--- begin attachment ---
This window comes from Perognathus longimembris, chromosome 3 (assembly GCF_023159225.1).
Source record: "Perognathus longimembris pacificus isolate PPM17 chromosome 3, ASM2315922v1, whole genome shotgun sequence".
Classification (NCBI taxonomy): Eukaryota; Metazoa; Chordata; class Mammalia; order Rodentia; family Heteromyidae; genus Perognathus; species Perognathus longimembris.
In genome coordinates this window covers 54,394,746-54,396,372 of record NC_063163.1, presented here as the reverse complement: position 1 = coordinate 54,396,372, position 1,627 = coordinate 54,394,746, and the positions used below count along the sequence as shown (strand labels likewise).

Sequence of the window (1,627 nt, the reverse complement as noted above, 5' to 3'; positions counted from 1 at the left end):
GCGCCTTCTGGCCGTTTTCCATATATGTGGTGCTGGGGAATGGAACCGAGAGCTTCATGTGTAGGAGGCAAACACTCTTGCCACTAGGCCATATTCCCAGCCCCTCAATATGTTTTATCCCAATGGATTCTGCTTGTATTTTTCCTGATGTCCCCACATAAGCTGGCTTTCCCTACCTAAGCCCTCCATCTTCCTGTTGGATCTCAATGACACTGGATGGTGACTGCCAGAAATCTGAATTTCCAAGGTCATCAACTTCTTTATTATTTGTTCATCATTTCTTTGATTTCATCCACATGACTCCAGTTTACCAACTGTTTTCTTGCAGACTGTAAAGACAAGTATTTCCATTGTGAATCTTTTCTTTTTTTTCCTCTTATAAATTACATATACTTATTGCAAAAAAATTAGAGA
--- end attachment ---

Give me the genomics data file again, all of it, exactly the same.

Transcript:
This window comes from Perognathus longimembris, chromosome 3 (assembly GCF_023159225.1).
Source record: "Perognathus longimembris pacificus isolate PPM17 chromosome 3, ASM2315922v1, whole genome shotgun sequence".
Classification (NCBI taxonomy): Eukaryota; Metazoa; Chordata; class Mammalia; order Rodentia; family Heteromyidae; genus Perognathus; species Perognathus longimembris.
In genome coordinates this window covers 54,394,746-54,396,372 of record NC_063163.1, presented here as the reverse complement: position 1 = coordinate 54,396,372, position 1,627 = coordinate 54,394,746, and the positions used below count along the sequence as shown (strand labels likewise).

Sequence of the window (1,627 nt, the reverse complement as noted above, 5' to 3'; positions counted from 1 at the left end):
GCGCCTTCTGGCCGTTTTCCATATATGTGGTGCTGGGGAATGGAACCGAGAGCTTCATGTGTAGGAGGCAAACACTCTTGCCACTAGGCCATATTCCCAGCCCCTCAATATGTTTTATCCCAATGGATTCTGCTTGTATTTTTCCTGATGTCCCCACATAAGCTGGCTTTCCCTACCTAAGCCCTCCATCTTCCTGTTGGATCTCAATGACACTGGATGGTGACTGCCAGAAATCTGAATTTCCAAGGTCATCAACTTCTTTATTATTTGTTCATCATTTCTTTGATTTCATCCACATGACTCCAGTTTACCAACTGTTTTCTTGCAGACTGTAAAGACAAGTATTTCCATTGTGAATCTTTTCTTTTTTTTCCTCTTATAAATTACATATACTTATTGCAAAAAAATTAGAGA